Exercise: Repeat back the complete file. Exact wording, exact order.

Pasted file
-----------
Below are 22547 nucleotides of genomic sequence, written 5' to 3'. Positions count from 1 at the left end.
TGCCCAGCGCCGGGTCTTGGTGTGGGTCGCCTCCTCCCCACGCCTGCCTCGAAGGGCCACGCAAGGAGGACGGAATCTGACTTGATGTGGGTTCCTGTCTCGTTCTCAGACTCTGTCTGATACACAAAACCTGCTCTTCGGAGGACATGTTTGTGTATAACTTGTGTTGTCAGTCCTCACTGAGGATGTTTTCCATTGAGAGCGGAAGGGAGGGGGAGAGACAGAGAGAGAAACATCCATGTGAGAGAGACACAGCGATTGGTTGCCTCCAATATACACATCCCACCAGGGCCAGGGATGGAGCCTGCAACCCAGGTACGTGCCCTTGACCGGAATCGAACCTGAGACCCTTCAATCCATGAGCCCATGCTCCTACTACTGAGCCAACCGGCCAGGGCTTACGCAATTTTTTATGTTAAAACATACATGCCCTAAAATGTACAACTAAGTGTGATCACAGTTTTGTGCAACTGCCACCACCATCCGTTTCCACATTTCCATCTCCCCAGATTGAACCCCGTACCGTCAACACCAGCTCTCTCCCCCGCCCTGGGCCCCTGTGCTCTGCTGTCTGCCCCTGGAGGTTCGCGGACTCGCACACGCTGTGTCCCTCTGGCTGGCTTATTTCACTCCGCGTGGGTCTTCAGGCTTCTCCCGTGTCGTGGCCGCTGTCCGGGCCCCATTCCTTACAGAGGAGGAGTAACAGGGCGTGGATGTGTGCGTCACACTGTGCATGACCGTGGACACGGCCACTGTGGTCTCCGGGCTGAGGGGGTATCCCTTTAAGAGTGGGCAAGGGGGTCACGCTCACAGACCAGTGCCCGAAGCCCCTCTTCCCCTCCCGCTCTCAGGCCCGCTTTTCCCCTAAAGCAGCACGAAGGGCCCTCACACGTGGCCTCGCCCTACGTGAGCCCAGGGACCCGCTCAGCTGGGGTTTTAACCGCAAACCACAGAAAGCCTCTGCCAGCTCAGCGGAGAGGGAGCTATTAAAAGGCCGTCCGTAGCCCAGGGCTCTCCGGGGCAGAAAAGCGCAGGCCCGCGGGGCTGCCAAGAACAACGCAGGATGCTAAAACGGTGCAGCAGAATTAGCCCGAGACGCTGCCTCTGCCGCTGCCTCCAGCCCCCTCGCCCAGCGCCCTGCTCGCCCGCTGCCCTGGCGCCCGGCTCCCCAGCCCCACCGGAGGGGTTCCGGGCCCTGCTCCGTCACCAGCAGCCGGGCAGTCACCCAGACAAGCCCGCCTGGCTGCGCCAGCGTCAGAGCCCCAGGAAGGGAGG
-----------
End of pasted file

Below are 22547 nucleotides of genomic sequence, written 5' to 3'. Positions count from 1 at the left end.
TGCCCAGCGCCGGGTCTTGGTGTGGGTCGCCTCCTCCCCACGCCTGCCTCGAAGGGCCACGCAAGGAGGACGGAATCTGACTTGATGTGGGTTCCTGTCTCGTTCTCAGACTCTGTCTGATACACAAAACCTGCTCTTCGGAGGACATGTTTGTGTATAACTTGTGTTGTCAGTCCTCACTGAGGATGTTTTCCATTGAGAGCGGAAGGGAGGGGGAGAGACAGAGAGAGAAACATCCATGTGAGAGAGACACAGCGATTGGTTGCCTCCAATATACACATCCCACCAGGGCCAGGGATGGAGCCTGCAACCCAGGTACGTGCCCTTGACCGGAATCGAACCTGAGACCCTTCAATCCATGAGCCCATGCTCCTACTACTGAGCCAACCGGCCAGGGCTTACGCAATTTTTTATGTTAAAACATACATGCCCTAAAATGTACAACTAAGTGTGATCACAGTTTTGTGCAACTGCCACCACCATCCGTTTCCACATTTCCATCTCCCCAGATTGAACCCCGTACCGTCAACACCAGCTCTCTCCCCCGCCCTGGGCCCCTGTGCTCTGCTGTCTGCCCCTGGAGGTTCGCGGACTCGCACACGCTGTGTCCCTCTGGCTGGCTTATTTCACTCCGCGTGGGTCTTCAGGCTTCTCCCGTGTCGTGGCCGCTGTCCGGGCCCCATTCCTTACAGAGGAGGAGTAACAGGGCGTGGATGTGTGCGTCACACTGTGCATGACCGTGGACACGGCCACTGTGGTCTCCGGGCTGAGGGGGTATCCCTTTAAGAGTGGGCAAGGGGGTCACGCTCACAGACCAGTGCCCGAAGCCCCTCTTCCCCTCCCGCTCTCAGGCCCGCTTTTCCCCTAAAGCAGCACGAAGGGCCCTCACACGTGGCCTCGCCCTACGTGAGCCCAGGGACCCGCTCAGCTGGGGTTTTAACCGCAAACCACAGAAAGCCTCTGCCAGCTCAGCGGAGAGGGAGCTATTAAAAGGCCGTCCGTAGCCCAGGGCTCTCCGGGGCAGAAAAGCGCAGGCCCGCGGGGCTGCCAAGAACAACGCAGGATGCTAAAACGGTGCAGCAGAATTAGCCCGAGACGCTGCCTCTGCCGCTGCCTCCAGCCCCCTCGCCCAGCGCCCTGCTCGCCCGCTGCCCTGGCGCCCGGCTCCCCAGCCCCACCGGAGGGGTTCCGGGCCCTGCTCCGTCACCAGCAGCCGGGCAGTCACCCAGACAAGCCCGCCTGGCTGCGCCAGCGTCAGAGCCCCAGGAAGGGAGG